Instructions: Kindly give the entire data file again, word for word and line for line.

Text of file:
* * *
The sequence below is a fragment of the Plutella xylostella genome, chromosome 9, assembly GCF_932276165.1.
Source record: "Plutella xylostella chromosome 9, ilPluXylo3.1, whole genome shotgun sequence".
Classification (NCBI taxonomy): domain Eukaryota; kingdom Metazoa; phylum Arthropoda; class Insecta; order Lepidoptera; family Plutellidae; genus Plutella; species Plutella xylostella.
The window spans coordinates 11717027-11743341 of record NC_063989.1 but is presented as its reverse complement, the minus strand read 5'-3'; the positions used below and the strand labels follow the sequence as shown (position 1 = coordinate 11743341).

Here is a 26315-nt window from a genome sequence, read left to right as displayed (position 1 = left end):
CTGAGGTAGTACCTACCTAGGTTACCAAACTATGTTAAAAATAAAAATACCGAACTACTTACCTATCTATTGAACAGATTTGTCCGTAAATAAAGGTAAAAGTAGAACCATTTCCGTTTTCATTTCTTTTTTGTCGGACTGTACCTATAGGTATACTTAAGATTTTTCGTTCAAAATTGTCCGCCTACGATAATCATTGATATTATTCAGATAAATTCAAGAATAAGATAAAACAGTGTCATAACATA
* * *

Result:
The sequence below is a fragment of the Plutella xylostella genome, chromosome 9, assembly GCF_932276165.1.
Source record: "Plutella xylostella chromosome 9, ilPluXylo3.1, whole genome shotgun sequence".
Classification (NCBI taxonomy): domain Eukaryota; kingdom Metazoa; phylum Arthropoda; class Insecta; order Lepidoptera; family Plutellidae; genus Plutella; species Plutella xylostella.
The window spans coordinates 11717027-11743341 of record NC_063989.1 but is presented as its reverse complement, the minus strand read 5'-3'; the positions used below and the strand labels follow the sequence as shown (position 1 = coordinate 11743341).

Here is a 26315-nt window from a genome sequence, read left to right as displayed (position 1 = left end):
CTGAGGTAGTACCTACCTAGGTTACCAAACTATGTTAAAAATAAAAATACCGAACTACTTACCTATCTATTGAACAGATTTGTCCGTAAATAAAGGTAAAAGTAGAACCATTTCCGTTTTCATTTCTTTTTTGTCGGACTGTACCTATAGGTATACTTAAGATTTTTCGTTCAAAATTGTCCGCCTACGATAATCATTGATATTATTCAGATAAATTCAAGAATAAGATAAAACAGTGTCATAACATA